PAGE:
MEMBER Wood Products;

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MEMBER Forest Operations; Pulp, Paper and Bioproducts;

N/A $ (CAD)


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The objective of this project was to evaluate the potential for waterglass to be used as an additive during OSB manufacture to enhance the fire resistance of the material commonly used as sheathing and webstock for wood I-joists. Although not yet developed in North America, commercial OSB products that have had the flakes treated with flame retardants during manufacture are available in Europe. Waterglass is simple, inexpensive and exhibits some adhesive capacity for wood and previous attempts have been made to apply it as a surface and impregnation treatment for solid and composite wood to reduce its flammability. The water soluble material was sprayed and blended with the flakes, followed by drying and blending with either PF or pMDI resins before mat forming and hot pressing. Work took place in two phases: Phase 1 low addition levels up to 10%, and Phase 2: High addition levels 15 and 20% of two grades of waterglass. Boards were made to the same target density of 38.5 pcf and so there was some weight substitution of wood for waterglass at the higher levels of addition. Boards were tested for standard physical and mechanical properties (density, IB, flexure, and 24 h water absorption/thickness swell, and combustion behavior using a small scale cone calorimeter test). Even high addition levels of waterglass did not affect the flexural properties of OSB, and significantly enhanced the internal bond strength of boards made using PF resin. The biggest drawback to its potential use as an additive is the high susceptibility to moisture absorption and thickness swell when exposed to wetting; some boards made with high waterglass addition were up to 85% in thickness swell. Contrary to expectations waterglass addition did not extend the time to ignition, and in some cases ignition occurred earlier. High addition levels (20%) of high-solids content waterglass produced a 30% decrease in mean heat release rate, 17% reduction in mass loss rate and 13% reduction in CO2 yield during combustion tests, likely associated with the decreased content of flammable wood substrate in the boards. Waterglass addition does not appear to have the same effect on flame retardancy of OSB as commercial fire-retardant formulations developed for treating wood. Previous research on treating wood flakes with commercial fire retardants found the method to be effective: a 10-fold increase in time to ignition and a 73% decrease in peak heat release rate HRRpeak during combustion to 66kW/m2. None of the boards produced using waterglass had HRRpeak less than 200 kw/m2. Based on the findings this avenue of investigation has been discontinued.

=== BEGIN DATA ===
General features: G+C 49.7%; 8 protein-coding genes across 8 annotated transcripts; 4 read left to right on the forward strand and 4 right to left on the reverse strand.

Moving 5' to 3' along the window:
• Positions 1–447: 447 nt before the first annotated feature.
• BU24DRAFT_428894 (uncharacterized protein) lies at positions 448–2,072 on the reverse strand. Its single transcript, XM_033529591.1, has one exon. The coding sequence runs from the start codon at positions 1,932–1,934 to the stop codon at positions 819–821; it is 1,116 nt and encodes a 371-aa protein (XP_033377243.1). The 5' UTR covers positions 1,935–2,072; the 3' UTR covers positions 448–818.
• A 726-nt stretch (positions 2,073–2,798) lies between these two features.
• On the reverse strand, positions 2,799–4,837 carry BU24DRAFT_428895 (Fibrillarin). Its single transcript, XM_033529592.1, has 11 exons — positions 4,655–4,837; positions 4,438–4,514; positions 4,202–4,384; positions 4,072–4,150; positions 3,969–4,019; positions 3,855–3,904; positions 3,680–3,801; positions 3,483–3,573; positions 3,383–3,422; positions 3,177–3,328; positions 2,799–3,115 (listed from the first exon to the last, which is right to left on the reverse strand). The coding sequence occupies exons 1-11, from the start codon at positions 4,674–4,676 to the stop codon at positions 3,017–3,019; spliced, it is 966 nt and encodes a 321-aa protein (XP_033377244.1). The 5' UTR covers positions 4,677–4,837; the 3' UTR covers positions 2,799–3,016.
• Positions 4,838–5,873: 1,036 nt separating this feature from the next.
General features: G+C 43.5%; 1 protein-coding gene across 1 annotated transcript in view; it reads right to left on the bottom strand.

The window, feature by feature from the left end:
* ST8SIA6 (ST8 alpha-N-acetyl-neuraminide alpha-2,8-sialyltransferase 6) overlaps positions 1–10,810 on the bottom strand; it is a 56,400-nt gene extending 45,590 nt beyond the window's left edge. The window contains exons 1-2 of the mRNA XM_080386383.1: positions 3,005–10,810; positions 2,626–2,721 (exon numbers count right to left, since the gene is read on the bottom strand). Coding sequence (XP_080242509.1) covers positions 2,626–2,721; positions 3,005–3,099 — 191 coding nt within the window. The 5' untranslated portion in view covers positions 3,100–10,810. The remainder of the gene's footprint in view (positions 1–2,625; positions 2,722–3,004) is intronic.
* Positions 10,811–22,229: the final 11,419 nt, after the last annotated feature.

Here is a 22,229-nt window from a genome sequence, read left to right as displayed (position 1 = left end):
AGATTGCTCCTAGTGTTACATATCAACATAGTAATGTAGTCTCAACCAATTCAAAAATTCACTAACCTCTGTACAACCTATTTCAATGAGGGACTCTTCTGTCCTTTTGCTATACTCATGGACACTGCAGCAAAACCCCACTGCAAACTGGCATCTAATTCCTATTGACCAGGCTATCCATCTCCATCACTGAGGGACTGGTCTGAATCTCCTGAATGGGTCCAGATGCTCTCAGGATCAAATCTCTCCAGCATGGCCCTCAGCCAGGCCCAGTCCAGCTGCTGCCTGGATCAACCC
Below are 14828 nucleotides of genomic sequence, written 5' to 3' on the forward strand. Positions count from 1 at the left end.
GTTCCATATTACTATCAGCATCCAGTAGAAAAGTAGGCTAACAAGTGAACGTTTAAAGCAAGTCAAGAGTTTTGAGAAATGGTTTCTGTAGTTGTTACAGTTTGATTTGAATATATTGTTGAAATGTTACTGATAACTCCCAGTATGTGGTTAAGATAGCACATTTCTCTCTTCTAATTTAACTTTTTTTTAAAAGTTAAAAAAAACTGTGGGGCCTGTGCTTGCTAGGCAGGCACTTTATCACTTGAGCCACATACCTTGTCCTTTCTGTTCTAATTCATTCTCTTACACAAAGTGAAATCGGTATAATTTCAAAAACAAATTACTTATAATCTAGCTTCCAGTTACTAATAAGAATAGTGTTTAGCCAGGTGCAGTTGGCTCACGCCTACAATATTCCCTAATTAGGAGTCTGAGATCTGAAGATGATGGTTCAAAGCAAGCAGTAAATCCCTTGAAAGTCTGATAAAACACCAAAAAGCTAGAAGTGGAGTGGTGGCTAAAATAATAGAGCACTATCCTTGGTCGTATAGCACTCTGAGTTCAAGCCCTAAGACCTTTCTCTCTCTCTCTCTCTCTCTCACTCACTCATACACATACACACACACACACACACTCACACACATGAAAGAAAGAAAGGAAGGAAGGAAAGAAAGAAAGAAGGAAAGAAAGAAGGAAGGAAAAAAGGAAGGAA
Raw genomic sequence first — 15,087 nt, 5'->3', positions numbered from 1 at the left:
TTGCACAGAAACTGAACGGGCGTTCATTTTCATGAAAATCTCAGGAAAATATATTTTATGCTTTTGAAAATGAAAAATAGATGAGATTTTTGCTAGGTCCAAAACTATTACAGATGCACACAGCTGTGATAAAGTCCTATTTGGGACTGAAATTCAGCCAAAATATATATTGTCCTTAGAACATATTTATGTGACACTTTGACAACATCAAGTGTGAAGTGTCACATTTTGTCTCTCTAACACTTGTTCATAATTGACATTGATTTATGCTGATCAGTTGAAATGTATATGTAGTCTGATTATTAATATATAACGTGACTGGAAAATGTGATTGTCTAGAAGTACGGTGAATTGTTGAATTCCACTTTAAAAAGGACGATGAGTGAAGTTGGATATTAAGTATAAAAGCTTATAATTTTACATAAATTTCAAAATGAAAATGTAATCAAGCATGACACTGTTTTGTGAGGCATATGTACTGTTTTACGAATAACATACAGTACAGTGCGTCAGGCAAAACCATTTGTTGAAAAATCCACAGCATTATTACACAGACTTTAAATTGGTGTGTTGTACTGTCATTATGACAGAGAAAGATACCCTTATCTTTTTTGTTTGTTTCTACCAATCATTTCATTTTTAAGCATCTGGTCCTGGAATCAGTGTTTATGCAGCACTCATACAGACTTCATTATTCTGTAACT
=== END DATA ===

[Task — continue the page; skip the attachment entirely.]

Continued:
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  • Wood products member
  • Pulp, paper and bioproducts member
  • Forest operations member